Interestingly, the subject that caused me to begin almost five years ago remains topical. The specific Dziekanski issue is not finally resolved and I don't think the RCMP has improved accountability in any significant way. Maybe that only demonstrates that we need more citizen voices in conversations about public policy.

* * * * *

The Braidwood Inquiry resumes and this make-work project for the pecunious - It was shovel ready! - goes forward with everything except the cost meter grinding slowly.

Robert Dziekanski's homicide remains shocking. Even worse is the RCMP's continuing failure to admit its blunders and take responsibility for the hapless man's death. Instead, they focus on smearing the victim and concealing the misdeeds of those swarming officers. The RCMP even sent six people to Poland to snoop through Dziekanski's life. We can only wonder how youthful behaviour decades ago might have affected that critical thirty seconds between arrival of police and the first of five taser shots. Would a 1979 schoolyard incident justify Corporal Robinson hindering resuscitation of the unconscious man in 2007?

Rejecting accountability is a considered act, over much time, by the highest levels of that police force. Outrageous. Canadian taxpayers are paying lawyers - at least fifteen, plus countless support staff - to defend the indefensible at the Braidwood Inquiry. Had the force dealt honourably from the beginning, they would have admitted to error and ensured that future procedures were corrected. Dziekanski's death would remain unfortunate but system changes might have prevented other needless deaths from unrestrained applications of force.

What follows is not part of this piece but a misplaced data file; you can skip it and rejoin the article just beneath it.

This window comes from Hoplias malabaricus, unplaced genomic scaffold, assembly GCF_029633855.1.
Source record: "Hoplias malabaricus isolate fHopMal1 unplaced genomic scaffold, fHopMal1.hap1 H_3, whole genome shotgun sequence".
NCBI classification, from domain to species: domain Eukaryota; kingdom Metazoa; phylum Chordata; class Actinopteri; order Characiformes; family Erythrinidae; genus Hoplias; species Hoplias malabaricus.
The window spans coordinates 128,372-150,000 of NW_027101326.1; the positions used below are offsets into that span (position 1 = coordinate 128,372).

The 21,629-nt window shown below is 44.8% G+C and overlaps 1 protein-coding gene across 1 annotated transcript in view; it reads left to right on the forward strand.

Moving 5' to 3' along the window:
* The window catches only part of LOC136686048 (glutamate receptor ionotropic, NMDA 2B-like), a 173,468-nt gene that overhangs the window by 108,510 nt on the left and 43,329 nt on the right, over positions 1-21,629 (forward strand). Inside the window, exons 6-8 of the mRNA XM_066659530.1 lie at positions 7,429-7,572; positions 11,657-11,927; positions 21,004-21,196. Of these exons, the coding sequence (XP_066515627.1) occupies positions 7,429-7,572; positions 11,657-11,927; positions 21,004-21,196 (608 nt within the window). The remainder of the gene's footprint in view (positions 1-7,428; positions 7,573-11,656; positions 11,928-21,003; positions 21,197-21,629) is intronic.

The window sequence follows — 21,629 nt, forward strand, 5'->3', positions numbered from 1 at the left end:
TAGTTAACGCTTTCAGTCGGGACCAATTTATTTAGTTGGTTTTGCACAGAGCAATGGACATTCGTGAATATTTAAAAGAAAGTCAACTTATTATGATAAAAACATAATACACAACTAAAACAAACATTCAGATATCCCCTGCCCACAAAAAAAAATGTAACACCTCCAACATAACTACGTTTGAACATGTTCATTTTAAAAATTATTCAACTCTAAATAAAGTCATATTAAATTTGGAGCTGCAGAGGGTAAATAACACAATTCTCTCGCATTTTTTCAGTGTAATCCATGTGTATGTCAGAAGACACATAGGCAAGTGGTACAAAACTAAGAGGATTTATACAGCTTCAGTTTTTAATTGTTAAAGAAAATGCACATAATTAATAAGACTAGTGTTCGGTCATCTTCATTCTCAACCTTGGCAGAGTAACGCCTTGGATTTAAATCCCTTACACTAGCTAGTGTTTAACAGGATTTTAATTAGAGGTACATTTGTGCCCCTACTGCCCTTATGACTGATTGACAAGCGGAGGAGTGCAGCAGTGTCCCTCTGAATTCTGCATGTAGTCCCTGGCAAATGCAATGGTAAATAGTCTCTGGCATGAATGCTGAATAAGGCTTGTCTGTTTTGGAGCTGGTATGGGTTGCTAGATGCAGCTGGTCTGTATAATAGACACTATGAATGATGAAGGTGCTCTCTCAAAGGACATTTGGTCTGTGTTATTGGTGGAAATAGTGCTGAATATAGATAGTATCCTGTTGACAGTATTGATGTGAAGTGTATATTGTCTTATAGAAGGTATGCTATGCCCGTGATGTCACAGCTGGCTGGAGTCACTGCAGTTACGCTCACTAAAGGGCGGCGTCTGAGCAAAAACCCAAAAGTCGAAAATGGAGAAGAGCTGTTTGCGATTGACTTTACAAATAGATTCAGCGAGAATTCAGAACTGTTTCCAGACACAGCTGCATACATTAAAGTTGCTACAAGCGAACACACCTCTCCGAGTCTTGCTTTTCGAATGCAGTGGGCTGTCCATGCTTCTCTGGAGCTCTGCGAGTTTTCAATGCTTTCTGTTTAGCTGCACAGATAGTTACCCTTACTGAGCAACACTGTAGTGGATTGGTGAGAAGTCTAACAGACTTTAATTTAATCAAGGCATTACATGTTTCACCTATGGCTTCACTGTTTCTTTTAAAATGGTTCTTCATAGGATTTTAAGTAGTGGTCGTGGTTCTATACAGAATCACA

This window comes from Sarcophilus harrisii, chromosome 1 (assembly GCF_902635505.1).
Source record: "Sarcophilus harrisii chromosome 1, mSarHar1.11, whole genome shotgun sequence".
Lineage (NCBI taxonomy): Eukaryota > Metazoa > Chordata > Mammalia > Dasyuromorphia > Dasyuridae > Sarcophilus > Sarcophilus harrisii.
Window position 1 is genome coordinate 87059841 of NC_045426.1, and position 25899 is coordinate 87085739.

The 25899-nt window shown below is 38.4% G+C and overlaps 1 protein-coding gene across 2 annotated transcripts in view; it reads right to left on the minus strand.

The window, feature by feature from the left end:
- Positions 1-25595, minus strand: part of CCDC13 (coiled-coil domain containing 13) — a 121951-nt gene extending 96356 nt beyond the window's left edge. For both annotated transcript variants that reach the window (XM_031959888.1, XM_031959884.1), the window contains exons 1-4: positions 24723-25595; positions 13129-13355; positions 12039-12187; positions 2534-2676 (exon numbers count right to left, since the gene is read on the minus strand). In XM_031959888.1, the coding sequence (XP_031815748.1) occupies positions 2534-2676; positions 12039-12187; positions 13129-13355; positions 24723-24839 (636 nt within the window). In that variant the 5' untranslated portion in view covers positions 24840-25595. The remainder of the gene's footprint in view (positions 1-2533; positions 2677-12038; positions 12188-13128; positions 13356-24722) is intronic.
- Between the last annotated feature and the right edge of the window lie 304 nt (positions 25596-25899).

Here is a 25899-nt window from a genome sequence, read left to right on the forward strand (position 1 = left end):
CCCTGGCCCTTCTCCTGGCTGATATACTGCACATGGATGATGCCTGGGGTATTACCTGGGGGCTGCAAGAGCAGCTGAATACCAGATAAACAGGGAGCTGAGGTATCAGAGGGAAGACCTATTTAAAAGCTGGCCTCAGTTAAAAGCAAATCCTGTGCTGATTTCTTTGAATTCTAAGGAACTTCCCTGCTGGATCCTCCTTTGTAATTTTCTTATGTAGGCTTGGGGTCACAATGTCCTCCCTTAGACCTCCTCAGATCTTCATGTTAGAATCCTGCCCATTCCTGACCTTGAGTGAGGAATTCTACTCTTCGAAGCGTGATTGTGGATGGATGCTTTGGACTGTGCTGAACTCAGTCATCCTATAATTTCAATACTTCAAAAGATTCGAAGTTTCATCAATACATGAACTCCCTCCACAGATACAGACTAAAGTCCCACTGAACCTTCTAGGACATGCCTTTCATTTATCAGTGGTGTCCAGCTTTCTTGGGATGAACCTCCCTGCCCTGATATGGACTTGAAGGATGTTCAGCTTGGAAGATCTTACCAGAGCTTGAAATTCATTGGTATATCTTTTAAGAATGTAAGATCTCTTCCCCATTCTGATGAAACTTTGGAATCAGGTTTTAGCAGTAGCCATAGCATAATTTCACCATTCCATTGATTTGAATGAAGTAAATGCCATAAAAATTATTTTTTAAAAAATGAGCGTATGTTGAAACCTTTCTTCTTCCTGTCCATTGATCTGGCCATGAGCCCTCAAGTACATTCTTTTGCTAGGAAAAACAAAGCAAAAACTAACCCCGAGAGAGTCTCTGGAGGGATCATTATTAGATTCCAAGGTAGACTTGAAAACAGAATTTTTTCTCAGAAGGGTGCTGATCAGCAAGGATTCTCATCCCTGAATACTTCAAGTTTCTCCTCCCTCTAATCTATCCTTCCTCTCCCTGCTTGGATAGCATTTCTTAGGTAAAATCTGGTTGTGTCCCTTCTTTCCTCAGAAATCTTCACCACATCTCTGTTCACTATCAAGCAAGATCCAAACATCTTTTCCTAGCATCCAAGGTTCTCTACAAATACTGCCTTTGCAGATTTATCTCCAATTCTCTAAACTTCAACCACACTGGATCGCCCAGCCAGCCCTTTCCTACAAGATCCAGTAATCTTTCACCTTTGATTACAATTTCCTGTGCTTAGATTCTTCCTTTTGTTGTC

It is not enough to charge the killers with manslaughter or criminal negligence. We should demand removal of every senior RCMP official that aided and continues to assist the evasion of responsibility. The first resignations should be Assistant Commissioner Peter German and Deputy Commissioner Gary Bass, the two most senior officers in western Canada. Next should be Superintendent Wayne Rideout, the supervisor of the "investigation" who decided that misinformation given to the public by the RCMP following the killing should not be corrected.

Strangely, a few months later, Rideout was invested into the Order of Merit of the Police Forces by Governor General Michaelle Jean. On that same day, Assistant Commissioner German was made an Officer of the Order. These Honors for the Dishonorable were recommended by RCMP Commissioner William Elliott, another worthy candidate for retirement from public service.

Gentlemen, with authority comes responsibility. Do the right thing. Leave now.

Vancouver writer Crawford Killian gets it right when he declares it is Time to Disband the RCMP. Worthy reading.